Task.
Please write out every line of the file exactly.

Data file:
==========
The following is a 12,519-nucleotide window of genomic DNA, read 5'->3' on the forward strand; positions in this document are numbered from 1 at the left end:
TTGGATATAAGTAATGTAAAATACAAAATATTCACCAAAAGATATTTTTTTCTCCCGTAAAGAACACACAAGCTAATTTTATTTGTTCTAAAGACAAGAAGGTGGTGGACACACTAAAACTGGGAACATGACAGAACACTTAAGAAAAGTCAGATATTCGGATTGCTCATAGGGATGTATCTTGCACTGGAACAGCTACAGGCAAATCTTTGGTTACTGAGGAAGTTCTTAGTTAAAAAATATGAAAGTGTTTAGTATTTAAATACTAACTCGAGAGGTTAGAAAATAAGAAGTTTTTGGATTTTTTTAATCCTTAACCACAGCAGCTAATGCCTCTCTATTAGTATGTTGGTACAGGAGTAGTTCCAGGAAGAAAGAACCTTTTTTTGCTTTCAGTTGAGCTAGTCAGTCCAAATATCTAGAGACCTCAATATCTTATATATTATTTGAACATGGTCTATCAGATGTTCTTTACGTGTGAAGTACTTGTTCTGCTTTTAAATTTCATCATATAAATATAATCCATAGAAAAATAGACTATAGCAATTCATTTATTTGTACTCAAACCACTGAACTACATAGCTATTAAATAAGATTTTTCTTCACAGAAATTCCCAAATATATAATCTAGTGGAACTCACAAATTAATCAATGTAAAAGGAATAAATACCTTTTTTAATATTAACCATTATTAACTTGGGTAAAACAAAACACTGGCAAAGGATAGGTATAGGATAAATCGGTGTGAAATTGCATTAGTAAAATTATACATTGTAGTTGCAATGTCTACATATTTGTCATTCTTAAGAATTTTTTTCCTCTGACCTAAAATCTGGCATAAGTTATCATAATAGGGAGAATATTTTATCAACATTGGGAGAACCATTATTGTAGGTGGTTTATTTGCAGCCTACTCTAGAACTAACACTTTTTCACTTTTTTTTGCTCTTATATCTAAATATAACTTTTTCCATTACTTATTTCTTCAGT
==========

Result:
The following is a 12,519-nucleotide window of genomic DNA, read 5'->3' on the forward strand; positions in this document are numbered from 1 at the left end:
TTGGATATAAGTAATGTAAAATACAAAATATTCACCAAAAGATATTTTTTTCTCCCGTAAAGAACACACAAGCTAATTTTATTTGTTCTAAAGACAAGAAGGTGGTGGACACACTAAAACTGGGAACATGACAGAACACTTAAGAAAAGTCAGATATTCGGATTGCTCATAGGGATGTATCTTGCACTGGAACAGCTACAGGCAAATCTTTGGTTACTGAGGAAGTTCTTAGTTAAAAAATATGAAAGTGTTTAGTATTTAAATACTAACTCGAGAGGTTAGAAAATAAGAAGTTTTTGGATTTTTTTAATCCTTAACCACAGCAGCTAATGCCTCTCTATTAGTATGTTGGTACAGGAGTAGTTCCAGGAAGAAAGAACCTTTTTTTGCTTTCAGTTGAGCTAGTCAGTCCAAATATCTAGAGACCTCAATATCTTATATATTATTTGAACATGGTCTATCAGATGTTCTTTACGTGTGAAGTACTTGTTCTGCTTTTAAATTTCATCATATAAATATAATCCATAGAAAAATAGACTATAGCAATTCATTTATTTGTACTCAAACCACTGAACTACATAGCTATTAAATAAGATTTTTCTTCACAGAAATTCCCAAATATATAATCTAGTGGAACTCACAAATTAATCAATGTAAAAGGAATAAATACCTTTTTTAATATTAACCATTATTAACTTGGGTAAAACAAAACACTGGCAAAGGATAGGTATAGGATAAATCGGTGTGAAATTGCATTAGTAAAATTATACATTGTAGTTGCAATGTCTACATATTTGTCATTCTTAAGAATTTTTTTCCTCTGACCTAAAATCTGGCATAAGTTATCATAATAGGGAGAATATTTTATCAACATTGGGAGAACCATTATTGTAGGTGGTTTATTTGCAGCCTACTCTAGAACTAACACTTTTTCACTTTTTTTTGCTCTTATATCTAAATATAACTTTTTCCATTACTTATTTCTTCAGT